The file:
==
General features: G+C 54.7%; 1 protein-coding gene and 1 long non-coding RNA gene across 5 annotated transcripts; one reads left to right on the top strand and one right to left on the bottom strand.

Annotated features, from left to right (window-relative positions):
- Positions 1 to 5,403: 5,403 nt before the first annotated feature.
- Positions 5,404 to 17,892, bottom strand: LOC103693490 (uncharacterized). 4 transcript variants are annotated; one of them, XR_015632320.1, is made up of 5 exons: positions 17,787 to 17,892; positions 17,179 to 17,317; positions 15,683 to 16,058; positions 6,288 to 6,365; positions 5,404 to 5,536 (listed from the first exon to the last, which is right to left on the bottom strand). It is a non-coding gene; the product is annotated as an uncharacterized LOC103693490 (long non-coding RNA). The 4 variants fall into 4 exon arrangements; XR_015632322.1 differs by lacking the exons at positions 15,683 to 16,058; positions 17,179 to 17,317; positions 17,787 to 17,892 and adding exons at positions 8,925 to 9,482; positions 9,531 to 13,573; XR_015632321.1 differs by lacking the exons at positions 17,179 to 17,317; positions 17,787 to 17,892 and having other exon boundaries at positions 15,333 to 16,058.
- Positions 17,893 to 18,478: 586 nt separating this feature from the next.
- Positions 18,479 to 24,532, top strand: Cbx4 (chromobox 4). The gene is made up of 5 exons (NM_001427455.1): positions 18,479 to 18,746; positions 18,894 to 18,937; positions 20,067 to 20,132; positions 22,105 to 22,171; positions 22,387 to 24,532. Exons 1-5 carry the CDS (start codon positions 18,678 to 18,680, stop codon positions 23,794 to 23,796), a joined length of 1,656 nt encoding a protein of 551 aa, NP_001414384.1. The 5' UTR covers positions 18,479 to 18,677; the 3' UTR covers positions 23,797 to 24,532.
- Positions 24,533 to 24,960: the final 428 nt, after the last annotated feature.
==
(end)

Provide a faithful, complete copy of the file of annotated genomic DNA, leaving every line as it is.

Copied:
General features: G+C 54.7%; 1 protein-coding gene and 1 long non-coding RNA gene across 5 annotated transcripts; one reads left to right on the top strand and one right to left on the bottom strand.

Annotated features, from left to right (window-relative positions):
- Positions 1 to 5,403: 5,403 nt before the first annotated feature.
- Positions 5,404 to 17,892, bottom strand: LOC103693490 (uncharacterized). 4 transcript variants are annotated; one of them, XR_015632320.1, is made up of 5 exons: positions 17,787 to 17,892; positions 17,179 to 17,317; positions 15,683 to 16,058; positions 6,288 to 6,365; positions 5,404 to 5,536 (listed from the first exon to the last, which is right to left on the bottom strand). It is a non-coding gene; the product is annotated as an uncharacterized LOC103693490 (long non-coding RNA). The 4 variants fall into 4 exon arrangements; XR_015632322.1 differs by lacking the exons at positions 15,683 to 16,058; positions 17,179 to 17,317; positions 17,787 to 17,892 and adding exons at positions 8,925 to 9,482; positions 9,531 to 13,573; XR_015632321.1 differs by lacking the exons at positions 17,179 to 17,317; positions 17,787 to 17,892 and having other exon boundaries at positions 15,333 to 16,058.
- Positions 17,893 to 18,478: 586 nt separating this feature from the next.
- Positions 18,479 to 24,532, top strand: Cbx4 (chromobox 4). The gene is made up of 5 exons (NM_001427455.1): positions 18,479 to 18,746; positions 18,894 to 18,937; positions 20,067 to 20,132; positions 22,105 to 22,171; positions 22,387 to 24,532. Exons 1-5 carry the CDS (start codon positions 18,678 to 18,680, stop codon positions 23,794 to 23,796), a joined length of 1,656 nt encoding a protein of 551 aa, NP_001414384.1. The 5' UTR covers positions 18,479 to 18,677; the 3' UTR covers positions 23,797 to 24,532.
- Positions 24,533 to 24,960: the final 428 nt, after the last annotated feature.